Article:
Research Brief: Training the future healthcare workforce of Afghanistan
Despite ongoing insecurity, health outcomes in Afghanistan have improved. Reasons for this success include a strategic public-private health service delivery model, as well as investment in health care workforce development.
Afghan universities have the primary responsibility for ensuring that an adequate health care workforce is available to private and public health care delivery settings. In 2017, the University of Minnesota partnered with Kabul University Medical Sciences (KUMS) to improve clinical, educational, professional and leadership skills for health sciences faculty in Kabul, Afghanistan.
The goal of the project was to improve the academic quality of KUMS faculties of midwifery, medical laboratory technology, dentistry and anesthesiology. In order to ensure quality education that results in a larger and more patient forward Afghan healthcare workforce, the project worked to:
- develop the clinical knowledge and educational skills of the KUMS faculty;
- develop the pedagogical and leadership competencies of the KUMS faculty;
- advise on teaching and learning equipment, resources, and approaches based on educational best practices and the realities of the KUMS context;
- establish University of Minnesota partnership relationships aimed to be sustainable over time.
In an article recently published in the International Journal of Higher Education, the University of Minnesota multidisciplinary project team — led by Carolyn Porta, associate vice president for clinical affairs for the University of Minnesota and professor in the School of Nursing — details the partnership’s successes, lessons learned and opportunities for future partnerships to strengthen the healthcare workforce in Afghanistan.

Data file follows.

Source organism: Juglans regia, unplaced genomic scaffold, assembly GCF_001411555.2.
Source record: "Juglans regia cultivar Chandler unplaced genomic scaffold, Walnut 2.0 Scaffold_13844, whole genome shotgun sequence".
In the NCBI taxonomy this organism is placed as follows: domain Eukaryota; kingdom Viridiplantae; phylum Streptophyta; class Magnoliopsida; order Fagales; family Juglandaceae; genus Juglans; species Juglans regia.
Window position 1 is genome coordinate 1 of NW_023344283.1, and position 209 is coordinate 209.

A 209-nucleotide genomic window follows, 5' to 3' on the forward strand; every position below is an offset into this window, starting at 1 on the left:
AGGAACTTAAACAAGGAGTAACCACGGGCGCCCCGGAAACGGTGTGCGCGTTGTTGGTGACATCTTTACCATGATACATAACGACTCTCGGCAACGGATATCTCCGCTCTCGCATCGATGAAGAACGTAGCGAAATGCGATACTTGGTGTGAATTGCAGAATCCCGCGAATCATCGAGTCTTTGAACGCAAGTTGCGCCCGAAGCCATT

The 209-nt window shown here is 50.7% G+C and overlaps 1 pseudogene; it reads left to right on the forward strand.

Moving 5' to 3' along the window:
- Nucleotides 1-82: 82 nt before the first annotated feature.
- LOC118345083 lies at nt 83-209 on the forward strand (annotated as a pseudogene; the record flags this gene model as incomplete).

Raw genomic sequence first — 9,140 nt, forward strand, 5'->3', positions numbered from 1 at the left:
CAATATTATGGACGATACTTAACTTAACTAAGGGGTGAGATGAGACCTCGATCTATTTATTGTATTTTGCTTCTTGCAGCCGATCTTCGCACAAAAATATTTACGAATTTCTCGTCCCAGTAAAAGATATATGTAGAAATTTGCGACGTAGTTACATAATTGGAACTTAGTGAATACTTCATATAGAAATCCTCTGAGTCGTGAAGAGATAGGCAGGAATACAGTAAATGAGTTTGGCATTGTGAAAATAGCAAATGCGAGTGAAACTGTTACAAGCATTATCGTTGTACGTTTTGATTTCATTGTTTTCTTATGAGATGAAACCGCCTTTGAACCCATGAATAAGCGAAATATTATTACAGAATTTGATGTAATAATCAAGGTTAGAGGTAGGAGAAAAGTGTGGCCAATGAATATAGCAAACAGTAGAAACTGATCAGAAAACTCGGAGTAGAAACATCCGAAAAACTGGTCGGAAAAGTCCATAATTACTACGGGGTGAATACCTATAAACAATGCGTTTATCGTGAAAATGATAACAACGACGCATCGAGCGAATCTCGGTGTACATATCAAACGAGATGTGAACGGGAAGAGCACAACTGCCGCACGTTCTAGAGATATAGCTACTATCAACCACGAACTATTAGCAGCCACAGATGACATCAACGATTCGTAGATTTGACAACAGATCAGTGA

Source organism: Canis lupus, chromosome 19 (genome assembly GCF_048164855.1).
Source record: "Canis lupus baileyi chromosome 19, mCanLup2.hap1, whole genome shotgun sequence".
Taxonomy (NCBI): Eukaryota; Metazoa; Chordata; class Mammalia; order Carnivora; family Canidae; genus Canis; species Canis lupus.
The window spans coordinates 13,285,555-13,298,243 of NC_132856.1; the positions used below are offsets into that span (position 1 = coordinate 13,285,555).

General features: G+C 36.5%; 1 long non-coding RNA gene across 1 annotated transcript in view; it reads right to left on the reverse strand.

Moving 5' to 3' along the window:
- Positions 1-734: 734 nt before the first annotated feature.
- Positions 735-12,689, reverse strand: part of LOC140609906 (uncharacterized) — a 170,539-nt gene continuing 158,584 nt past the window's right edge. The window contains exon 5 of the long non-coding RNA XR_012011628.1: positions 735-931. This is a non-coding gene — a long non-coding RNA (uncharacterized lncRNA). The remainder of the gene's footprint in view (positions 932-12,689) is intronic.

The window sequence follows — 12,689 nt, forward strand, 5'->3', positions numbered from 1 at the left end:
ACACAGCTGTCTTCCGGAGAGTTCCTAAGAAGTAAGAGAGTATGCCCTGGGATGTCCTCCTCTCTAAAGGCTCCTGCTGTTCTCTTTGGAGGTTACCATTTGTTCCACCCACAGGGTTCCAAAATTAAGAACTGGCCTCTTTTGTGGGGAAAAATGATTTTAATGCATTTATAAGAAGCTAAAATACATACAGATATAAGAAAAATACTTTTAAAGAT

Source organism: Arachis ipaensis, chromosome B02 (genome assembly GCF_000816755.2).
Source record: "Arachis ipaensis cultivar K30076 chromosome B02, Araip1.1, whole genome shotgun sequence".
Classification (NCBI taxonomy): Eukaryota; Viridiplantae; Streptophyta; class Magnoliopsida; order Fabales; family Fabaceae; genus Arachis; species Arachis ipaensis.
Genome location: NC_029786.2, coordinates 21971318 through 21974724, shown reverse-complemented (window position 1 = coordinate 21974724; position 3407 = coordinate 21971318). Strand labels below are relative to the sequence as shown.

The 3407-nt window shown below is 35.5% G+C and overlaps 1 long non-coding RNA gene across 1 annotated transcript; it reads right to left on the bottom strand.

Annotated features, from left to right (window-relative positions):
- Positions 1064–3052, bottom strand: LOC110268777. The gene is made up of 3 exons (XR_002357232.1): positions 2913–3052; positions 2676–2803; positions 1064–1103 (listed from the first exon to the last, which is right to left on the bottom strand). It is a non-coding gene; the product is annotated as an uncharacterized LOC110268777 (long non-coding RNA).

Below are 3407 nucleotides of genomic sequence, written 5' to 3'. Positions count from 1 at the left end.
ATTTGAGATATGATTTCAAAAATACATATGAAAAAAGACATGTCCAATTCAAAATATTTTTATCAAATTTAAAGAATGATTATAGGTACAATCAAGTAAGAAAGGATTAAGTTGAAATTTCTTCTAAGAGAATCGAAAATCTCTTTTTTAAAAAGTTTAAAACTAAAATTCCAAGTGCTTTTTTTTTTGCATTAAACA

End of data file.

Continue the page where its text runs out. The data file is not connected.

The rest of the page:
Among the project team’s observations, the partnership:
- achieved a number of successes, including KUMS faculty incorporating new interactive instruction techniques that have been positively received by students;
- demonstrated successful relationship building that yield significant faculty growth and development in a relatively short period of time;
- revealed the desire and need for external partnerships that can support Afghan faculty in their pursuit of current best clinical practices to contribute to the health of Afghans.
“This partnership gave our Afghan colleagues the chance to broaden their international experience and gain exposure to emerging evidence and approaches to practice,” said Porta. “Likewise, for many of our own faculty, it provided them with exposure to global work. We discovered that much can be accomplished with willingness to build trust, to engage in nontraditional learning strategies, to have fun along the way, and to build relationships and learn from colleagues in different healthcare professions, institutions and countries.”
This partnership was funded by a subaward from FHI 360, an organization funded by the U.S. Agency for International Development, to strengthen higher education in Afghanistan. When the project ended in 2019, the U of M joined other U.S. universities and FHI 360 in seeking additional funding to focus on instituting innovative practices within higher education in Afghanistan.
About the University of Minnesota School of Nursing
Founded in 1909 and recognized as the birthplace of university-based nurse education, the University of Minnesota School of Nursing continues to lead the profession into the future. With a mission to generate knowledge and prepare nurse leaders who create, lead and participate in holistic efforts to improve the health of all people, the school and its research are addressing health issues across the life span with a focus on health promotion among vulnerable populations, prevention and management of chronic health conditions, symptom management, and health/nursing informatics and systems innovation. The school is ranked among the top programs in nursing informatics and is internationally renowned for its efforts to improve health and health care through the use of big data.